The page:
Countries that have research and financial capabilities need to come forward and support organizations like WHO that are responding to the current crisis through vaccine research. The collaborations in vaccine research need to be speeded up, and in order to make them more accessible and affordable for all countries, there needs to be a proper regulatory framework put in place.

This calls for a renewal in diplomatic efforts and increased funding programs by nations that already possess resources to tackle the crisis.

As someone who studied and lived in India for more than 15 years of his life, Dr. Dorji really appreciates the cultural richness and diversity present across states in India. He says that cultural understanding can play a very vital part in creating empathy within a population for the other side’s paradigm and mindsets. Being informed of a person’s or a culture’s peculiarities enables us to comprehend them better.

Cultural differences, according to him, have not prevented people from working together. Rather, the fact that different countries in the past have come together under the purview of common international frameworks has provided opportunities to different cultures to reach out to one another, and to understand as well as accept the differences among them.

Dr. Dorji also believes that the principles and values that construct out society play a crucial role in informing our education system, so the need of the hour is to collectively create an environment that would make the youth feel more involved and develop the ability in them to engage in constructive discussion and exercise other forms of proactive citizenship, including in the areas of foreign affairs and international relations.

From politics to economics to health, the world has become a lot more interconnected than before, and to succeed in this global age it is very important to instil in students the ability to think globally, communicate across cultures, and act on issues of global significance; and while school education could play a role by incorporating foreign affairs and international relations in the curriculum, to foster greater awareness and intercultural empathy among nations we would also need to enable young minds to understand how the foreign policy objectives constructed by a nation affects their daily lives and the society at large.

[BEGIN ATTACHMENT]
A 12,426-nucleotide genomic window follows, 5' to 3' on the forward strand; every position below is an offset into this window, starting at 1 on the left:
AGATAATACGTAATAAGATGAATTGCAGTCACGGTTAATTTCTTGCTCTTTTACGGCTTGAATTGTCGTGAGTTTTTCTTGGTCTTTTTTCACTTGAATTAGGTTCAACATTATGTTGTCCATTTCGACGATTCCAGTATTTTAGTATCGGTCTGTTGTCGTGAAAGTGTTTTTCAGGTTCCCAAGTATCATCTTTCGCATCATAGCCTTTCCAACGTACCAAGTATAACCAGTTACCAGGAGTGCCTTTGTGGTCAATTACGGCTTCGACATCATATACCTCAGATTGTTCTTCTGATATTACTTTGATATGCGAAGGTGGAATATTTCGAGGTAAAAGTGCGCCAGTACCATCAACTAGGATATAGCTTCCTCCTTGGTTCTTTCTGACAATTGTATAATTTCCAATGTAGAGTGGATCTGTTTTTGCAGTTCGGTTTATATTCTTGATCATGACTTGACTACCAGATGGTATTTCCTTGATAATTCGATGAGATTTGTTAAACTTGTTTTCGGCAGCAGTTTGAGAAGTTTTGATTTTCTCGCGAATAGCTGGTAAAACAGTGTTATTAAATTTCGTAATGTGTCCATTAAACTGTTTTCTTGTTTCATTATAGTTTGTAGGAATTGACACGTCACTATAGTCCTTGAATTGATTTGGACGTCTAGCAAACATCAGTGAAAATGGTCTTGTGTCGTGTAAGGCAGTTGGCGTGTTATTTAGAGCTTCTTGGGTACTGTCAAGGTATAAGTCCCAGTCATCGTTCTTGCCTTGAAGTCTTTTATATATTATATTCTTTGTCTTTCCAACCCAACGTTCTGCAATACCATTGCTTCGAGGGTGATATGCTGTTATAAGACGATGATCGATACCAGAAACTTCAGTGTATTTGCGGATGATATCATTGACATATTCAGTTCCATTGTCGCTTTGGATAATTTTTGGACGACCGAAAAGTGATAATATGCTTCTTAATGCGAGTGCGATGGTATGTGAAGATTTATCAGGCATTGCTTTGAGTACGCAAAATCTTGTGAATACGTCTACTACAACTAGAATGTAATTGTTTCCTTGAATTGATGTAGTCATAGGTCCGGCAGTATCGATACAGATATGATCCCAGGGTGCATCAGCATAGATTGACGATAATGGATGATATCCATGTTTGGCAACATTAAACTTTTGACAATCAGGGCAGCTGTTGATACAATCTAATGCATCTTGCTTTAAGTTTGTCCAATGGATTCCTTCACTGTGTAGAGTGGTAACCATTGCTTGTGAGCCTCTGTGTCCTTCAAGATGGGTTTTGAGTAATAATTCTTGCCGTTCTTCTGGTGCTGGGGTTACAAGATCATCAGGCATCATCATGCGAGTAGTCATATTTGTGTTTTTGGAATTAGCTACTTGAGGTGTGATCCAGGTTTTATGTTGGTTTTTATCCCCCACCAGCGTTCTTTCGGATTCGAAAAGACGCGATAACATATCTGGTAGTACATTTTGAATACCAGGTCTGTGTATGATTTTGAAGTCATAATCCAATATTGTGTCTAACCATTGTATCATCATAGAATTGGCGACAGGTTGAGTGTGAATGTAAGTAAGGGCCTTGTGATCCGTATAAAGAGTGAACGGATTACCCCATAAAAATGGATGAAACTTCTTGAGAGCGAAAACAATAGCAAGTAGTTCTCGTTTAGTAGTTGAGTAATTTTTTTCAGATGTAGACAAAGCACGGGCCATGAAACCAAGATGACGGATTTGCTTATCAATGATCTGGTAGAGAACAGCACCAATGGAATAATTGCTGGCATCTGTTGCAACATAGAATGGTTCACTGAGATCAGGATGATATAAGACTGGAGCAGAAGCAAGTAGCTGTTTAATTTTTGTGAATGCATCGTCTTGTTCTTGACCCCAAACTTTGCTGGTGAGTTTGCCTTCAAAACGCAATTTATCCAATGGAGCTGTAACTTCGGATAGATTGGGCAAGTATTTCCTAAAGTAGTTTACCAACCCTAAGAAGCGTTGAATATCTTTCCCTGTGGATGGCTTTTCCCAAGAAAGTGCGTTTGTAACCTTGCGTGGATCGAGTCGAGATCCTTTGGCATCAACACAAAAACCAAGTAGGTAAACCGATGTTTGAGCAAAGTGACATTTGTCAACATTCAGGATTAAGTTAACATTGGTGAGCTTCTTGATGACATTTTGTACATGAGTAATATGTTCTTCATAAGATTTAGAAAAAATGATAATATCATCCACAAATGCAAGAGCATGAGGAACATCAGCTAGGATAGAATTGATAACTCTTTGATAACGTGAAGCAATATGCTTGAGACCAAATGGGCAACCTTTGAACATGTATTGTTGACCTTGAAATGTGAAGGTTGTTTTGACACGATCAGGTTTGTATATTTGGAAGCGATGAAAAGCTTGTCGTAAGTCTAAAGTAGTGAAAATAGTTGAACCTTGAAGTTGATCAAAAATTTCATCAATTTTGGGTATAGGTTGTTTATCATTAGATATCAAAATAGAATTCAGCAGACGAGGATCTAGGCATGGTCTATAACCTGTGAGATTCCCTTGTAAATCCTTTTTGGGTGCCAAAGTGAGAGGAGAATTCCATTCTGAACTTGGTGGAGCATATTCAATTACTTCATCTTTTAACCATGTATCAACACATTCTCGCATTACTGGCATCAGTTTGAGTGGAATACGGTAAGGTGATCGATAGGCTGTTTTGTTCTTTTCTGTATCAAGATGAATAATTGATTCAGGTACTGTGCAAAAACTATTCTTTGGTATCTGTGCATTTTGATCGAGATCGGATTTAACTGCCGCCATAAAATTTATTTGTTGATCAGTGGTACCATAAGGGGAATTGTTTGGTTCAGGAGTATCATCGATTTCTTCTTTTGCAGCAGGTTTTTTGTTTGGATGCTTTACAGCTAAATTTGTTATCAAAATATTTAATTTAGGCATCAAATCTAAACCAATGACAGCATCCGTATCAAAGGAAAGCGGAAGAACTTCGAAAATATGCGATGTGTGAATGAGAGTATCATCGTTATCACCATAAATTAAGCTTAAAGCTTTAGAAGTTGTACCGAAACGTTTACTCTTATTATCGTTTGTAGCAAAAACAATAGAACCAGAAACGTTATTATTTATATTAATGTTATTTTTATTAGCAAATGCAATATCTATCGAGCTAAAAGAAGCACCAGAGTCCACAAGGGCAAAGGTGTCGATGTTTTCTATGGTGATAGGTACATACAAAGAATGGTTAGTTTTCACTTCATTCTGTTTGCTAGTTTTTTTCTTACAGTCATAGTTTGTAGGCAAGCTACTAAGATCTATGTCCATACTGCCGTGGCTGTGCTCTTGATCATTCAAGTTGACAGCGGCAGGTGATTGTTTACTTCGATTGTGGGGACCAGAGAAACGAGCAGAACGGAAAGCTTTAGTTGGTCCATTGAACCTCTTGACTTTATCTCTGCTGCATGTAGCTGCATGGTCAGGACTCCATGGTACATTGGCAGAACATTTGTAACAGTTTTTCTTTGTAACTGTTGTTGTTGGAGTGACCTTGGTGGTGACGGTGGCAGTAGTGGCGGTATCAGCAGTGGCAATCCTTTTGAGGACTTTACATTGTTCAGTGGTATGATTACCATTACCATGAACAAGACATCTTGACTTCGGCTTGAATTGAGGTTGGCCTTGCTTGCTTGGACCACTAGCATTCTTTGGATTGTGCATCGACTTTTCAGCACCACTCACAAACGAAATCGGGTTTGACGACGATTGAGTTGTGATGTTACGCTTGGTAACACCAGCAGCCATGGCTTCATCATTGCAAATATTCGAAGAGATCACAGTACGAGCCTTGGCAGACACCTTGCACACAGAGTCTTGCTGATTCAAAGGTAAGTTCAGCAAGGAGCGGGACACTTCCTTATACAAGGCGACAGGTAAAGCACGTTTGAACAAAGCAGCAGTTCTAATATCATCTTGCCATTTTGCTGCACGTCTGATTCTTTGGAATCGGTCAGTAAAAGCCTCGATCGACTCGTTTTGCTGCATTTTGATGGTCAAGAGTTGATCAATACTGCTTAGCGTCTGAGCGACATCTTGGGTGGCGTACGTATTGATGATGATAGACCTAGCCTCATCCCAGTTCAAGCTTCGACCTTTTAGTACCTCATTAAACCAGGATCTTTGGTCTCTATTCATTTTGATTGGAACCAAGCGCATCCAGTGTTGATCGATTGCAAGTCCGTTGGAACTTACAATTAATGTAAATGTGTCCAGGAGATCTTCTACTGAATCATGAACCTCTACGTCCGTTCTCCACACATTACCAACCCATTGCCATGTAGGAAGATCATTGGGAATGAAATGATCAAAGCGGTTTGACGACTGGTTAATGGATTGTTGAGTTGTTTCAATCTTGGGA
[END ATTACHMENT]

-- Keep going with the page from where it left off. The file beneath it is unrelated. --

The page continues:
More exchange programs between the schools and colleges of India and Bhutan in the fields of sports, culture and science and more youth-focused programs is one way to enhance the probability of intercultural understanding.

Dr. Dorji also says that India being one of the largest economies of the world, and predicted to become the second largest by 2050, there is much scope for collaboration between India and Bhutan within sectors such as Science, technology, tourism, Information technology, space and satellites, and pharmaceuticals. Indian investments in such sectors could be explored in the near future.

His Majesty the King of Bhutan (Jigme Khesar Namgyel Wangchuk) has particularly stressed the importance of STEM in harnessing technological advances, which can only happen by investing in these subjects. Economies are progressing and the world is gradually becoming more digital, so the national labour market is also going to require skills with an added emphasis on technical abilities, and it is highly important that our children are prepared to participate in discoveries and technologies that would unfold in future. One of them is space, and although Bhutan lacks resources and is a small country, it is important for more Bhutanese young people to realise the value of, and take up space studies.

The government, as per Dr. Dorji, shall be ready to encourage and promote the same.